Originally published in Earshot Jazz October 2012
The B’shnorkestra is a 14-piece ensemble of strings, horns, and drums that performs compositions and arrangements of its leader, Samantha Boshnack. This year’s festival will feature the one year old amalgam of regional performers. “I debuted it in September 2011,” Boshnack says. “Some of these musicians had not worked together before, so new musical connections and friendships have been forged. It felt wonderful to be the catalyst of that, and have such accomplished musicians playing my music, really getting into it, and working together so well.”
The personnel come from diverse musical communities – jazz, rock, avant-garde, salsa and classical. Joshua Kohl conducts trumpeter Boshnack along with violinists Alex Guy and Alina To, violist Brianna Atwell, cellists Daniel Mullikin and Maria Scherer Wilson, bassists Tim Carey and Isaac Castillo, woodwind players Chris Credit and Tobi Stone, French horn player Greg Campbell and percussionists Lalo Bello and Adam Kozie.
Boshnack garnered financial support for this large project from 4Culture, Seattle Mayor's Office of Arts and Cultural Affairs, Meet the Composer and the New York Foundation for the Arts. The B’shnorkestra also raised more than $6,000 from 130 individuals through Kickstarter to record 8 compositions at Bear Creek Studio. The recording will be released in 2013. The festival performance will include music from this recording, plus the premier of a new work.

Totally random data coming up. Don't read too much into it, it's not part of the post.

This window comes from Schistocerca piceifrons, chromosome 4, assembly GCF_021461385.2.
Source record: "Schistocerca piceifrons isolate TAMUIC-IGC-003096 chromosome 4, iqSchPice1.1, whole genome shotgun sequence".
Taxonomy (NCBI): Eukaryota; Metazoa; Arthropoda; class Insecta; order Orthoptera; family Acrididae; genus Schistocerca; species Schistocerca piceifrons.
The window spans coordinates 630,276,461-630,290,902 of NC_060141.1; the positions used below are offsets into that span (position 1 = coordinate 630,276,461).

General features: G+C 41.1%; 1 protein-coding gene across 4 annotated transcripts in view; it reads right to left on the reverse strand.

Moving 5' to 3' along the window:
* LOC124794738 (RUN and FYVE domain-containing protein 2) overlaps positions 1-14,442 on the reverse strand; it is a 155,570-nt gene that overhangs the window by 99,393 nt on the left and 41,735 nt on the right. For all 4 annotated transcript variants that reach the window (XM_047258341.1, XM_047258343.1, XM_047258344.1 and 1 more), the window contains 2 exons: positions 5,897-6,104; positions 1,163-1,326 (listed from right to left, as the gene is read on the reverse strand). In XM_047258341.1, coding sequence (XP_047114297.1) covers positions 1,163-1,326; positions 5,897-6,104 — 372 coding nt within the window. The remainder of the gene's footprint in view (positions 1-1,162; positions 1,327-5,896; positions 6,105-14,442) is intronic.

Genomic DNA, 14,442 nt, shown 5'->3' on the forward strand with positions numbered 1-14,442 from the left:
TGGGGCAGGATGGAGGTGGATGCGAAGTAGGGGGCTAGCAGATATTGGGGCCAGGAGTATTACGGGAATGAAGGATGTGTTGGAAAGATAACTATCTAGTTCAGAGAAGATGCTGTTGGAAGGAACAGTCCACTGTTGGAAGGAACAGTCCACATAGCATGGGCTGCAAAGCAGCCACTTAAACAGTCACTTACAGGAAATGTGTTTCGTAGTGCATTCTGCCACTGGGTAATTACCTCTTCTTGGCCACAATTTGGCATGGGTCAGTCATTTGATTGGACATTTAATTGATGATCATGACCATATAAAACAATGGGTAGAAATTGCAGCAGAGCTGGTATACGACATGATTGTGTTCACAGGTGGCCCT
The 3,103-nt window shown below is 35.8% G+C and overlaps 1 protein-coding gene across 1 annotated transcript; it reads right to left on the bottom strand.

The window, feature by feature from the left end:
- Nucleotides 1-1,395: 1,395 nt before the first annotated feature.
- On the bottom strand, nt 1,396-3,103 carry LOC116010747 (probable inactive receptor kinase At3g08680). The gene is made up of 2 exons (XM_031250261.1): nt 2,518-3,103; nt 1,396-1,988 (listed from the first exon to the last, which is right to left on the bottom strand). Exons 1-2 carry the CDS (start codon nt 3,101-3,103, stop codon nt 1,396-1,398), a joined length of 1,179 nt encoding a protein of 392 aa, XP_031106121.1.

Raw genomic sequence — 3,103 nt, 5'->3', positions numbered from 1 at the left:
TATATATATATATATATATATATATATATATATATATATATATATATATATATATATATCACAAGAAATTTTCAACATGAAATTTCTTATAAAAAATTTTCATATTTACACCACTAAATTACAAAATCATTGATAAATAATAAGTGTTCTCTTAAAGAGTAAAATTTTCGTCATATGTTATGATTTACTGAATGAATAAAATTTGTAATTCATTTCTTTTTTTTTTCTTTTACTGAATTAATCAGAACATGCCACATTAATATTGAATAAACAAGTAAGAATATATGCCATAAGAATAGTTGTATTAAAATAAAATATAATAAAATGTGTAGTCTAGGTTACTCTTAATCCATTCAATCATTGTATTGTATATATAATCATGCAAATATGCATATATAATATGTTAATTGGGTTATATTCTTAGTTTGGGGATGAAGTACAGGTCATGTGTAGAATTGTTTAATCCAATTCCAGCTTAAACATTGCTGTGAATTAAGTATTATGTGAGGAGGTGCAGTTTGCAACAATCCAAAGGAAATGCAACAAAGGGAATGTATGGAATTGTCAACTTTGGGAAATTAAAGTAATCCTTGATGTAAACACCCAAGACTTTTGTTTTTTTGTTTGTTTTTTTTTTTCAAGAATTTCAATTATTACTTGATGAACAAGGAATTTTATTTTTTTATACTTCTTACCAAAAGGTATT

A digital download of the B’shnorkestra’s performance this year at the Rainier Valley Cultural Center is available on BandCamp (http://bshnorkestra.bandcamp.com/) and videos can be viewed at the ensemble’s web site (http://thebshnorkestra.wordpress.com/).
Working with a large ensemble can prove challenging. “Probably the hardest thing is the rhythms,” Boshnack says, “how the different parts all lock in with each other. It takes a good amount of rehearsal time for everyone to really get comfortable with how their part fits within the rest of the band, and then to start making music and having fun with it.”
B’shnorkestra shares this performance with solo saxophonist Neil Welch. Welch plans to create a 35 minute acoustic set. “I mean to leave my mind as open as possible,” Welch says. He lists some sounds that will likely be explored – “cluster, mute, smear, rangy, scream, coo, prattle, blast.”
The ear becomes the most important instrument for the concert. Welch says, “Solo music demands focus in equal measure from the performer and listener.” Staying open to the moment is crucial. “I try to make my solo music as pliable as possible within the genre I operate. I lean on my individual mood and sense of space during a performance. Because of all this, I just try to give you myself.”